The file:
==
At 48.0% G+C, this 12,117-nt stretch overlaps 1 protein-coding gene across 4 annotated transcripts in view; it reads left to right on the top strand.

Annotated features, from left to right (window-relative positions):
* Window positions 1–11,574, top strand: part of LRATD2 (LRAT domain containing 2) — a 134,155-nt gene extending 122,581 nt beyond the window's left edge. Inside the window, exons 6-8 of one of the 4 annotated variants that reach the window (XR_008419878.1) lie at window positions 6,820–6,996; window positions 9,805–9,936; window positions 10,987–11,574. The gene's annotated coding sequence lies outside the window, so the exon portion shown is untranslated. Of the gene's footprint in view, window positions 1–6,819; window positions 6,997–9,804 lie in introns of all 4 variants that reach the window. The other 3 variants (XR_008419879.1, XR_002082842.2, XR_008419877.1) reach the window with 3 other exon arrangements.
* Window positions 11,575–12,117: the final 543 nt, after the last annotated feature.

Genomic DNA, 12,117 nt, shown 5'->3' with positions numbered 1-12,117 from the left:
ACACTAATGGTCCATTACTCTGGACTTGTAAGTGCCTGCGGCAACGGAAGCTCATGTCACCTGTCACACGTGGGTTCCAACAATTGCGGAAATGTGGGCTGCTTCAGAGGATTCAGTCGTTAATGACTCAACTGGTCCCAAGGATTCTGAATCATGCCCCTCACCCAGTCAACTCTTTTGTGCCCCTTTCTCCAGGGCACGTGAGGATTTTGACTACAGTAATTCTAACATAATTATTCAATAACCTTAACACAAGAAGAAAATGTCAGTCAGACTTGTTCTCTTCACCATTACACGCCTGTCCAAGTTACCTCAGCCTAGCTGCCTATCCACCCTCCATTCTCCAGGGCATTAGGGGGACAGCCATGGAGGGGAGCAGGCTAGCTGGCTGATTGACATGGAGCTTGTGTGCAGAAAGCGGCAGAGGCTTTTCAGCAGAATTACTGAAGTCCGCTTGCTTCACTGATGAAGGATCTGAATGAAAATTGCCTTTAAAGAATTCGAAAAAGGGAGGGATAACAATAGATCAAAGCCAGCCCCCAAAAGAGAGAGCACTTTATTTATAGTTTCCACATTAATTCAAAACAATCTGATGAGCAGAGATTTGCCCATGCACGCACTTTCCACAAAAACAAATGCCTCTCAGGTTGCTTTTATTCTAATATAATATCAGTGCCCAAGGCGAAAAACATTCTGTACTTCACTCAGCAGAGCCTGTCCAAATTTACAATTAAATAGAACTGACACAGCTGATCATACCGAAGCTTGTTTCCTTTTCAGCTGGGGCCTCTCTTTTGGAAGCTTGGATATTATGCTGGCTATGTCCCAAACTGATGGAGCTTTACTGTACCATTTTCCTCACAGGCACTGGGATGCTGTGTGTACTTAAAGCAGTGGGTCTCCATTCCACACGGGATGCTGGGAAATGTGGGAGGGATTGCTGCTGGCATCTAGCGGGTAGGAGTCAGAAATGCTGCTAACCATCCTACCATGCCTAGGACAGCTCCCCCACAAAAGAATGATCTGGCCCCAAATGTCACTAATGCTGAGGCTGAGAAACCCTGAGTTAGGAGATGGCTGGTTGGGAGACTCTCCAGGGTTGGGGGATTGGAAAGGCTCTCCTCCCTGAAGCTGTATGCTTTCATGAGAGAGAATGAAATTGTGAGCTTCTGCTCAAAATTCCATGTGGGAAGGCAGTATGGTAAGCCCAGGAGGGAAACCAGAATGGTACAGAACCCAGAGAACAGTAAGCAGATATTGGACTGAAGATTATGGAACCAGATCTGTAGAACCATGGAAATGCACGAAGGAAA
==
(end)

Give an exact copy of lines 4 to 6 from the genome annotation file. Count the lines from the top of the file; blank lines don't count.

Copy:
* Window positions 11,575–12,117: the final 543 nt, after the last annotated feature.

Genomic DNA, 12,117 nt, shown 5'->3' with positions numbered 1-12,117 from the left:
ACACTAATGGTCCATTACTCTGGACTTGTAAGTGCCTGCGGCAACGGAAGCTCATGTCACCTGTCACACGTGGGTTCCAACAATTGCGGAAATGTGGGCTGCTTCAGAGGATTCAGTCGTTAATGACTCAACTGGTCCCAAGGATTCTGAATCATGCCCCTCACCCAGTCAACTCTTTTGTGCCCCTTTCTCCAGGGCACGTGAGGATTTTGACTACAGTAATTCTAACATAATTATTCAATAACCTTAACACAAGAAGAAAATGTCAGTCAGACTTGTTCTCTTCACCATTACACGCCTGTCCAAGTTACCTCAGCCTAGCTGCCTATCCACCCTCCATTCTCCAGGGCATTAGGGGGACAGCCATGGAGGGGAGCAGGCTAGCTGGCTGATTGACATGGAGCTTGTGTGCAGAAAGCGGCAGAGGCTTTTCAGCAGAATTACTGAAGTCCGCTTGCTTCACTGATGAAGGATCTGAATGAAAATTGCCTTTAAAGAATTCGAAAAAGGGAGGGATAACAATAGATCAAAGCCAGCCCCCAAAAGAGAGAGCACTTTATTTATAGTTTCCACATTAATTCAAAACAATCTGATGAGCAGAGATTTGCCCATGCACGCACTTTCCACAAAAACAAATGCCTCTCAGGTTGCTTTTATTCTAATATAATATCAGTGCCCAAGGCGAAAAACATTCTGTACTTCACTCAGCAGAGCCTGTCCAAATTTACAATTAAATAGAACTGACACAGCTGATCATACCGAAGCTTGTTTCCTTTTCAGCTGGGGCCTCTCTTTTGGAAGCTTGGATATTATGCTGGCTATGTCCCAAACTGATGGAGCTTTACTGTACCATTTTCCTCACAGGCACTGGGATGCTGTGTGTACTTAAAGCAGTGGGTCTCCATTCCACACGGGATGCTGGGAAATGTGGGAGGGATTGCTGCTGGCATCTAGCGGGTAGGAGTCAGAAATGCTGCTAACCATCCTACCATGCCTAGGACAGCTCCCCCACAAAAGAATGATCTGGCCCCAAATGTCACTAATGCTGAGGCTGAGAAACCCTGAGTTAGGAGATGGCTGGTTGGGAGACTCTCCAGGGTTGGGGGATTGGAAAGGCTCTCCTCCCTGAAGCTGTATGCTTTCATGAGAGAGAATGAAATTGTGAGCTTCTGCTCAAAATTCCATGTGGGAAGGCAGTATGGTAAGCCCAGGAGGGAAACCAGAATGGTACAGAACCCAGAGAACAGTAAGCAGATATTGGACTGAAGATTATGGAACCAGATCTGTAGAACCATGGAAATGCACGAAGGAAA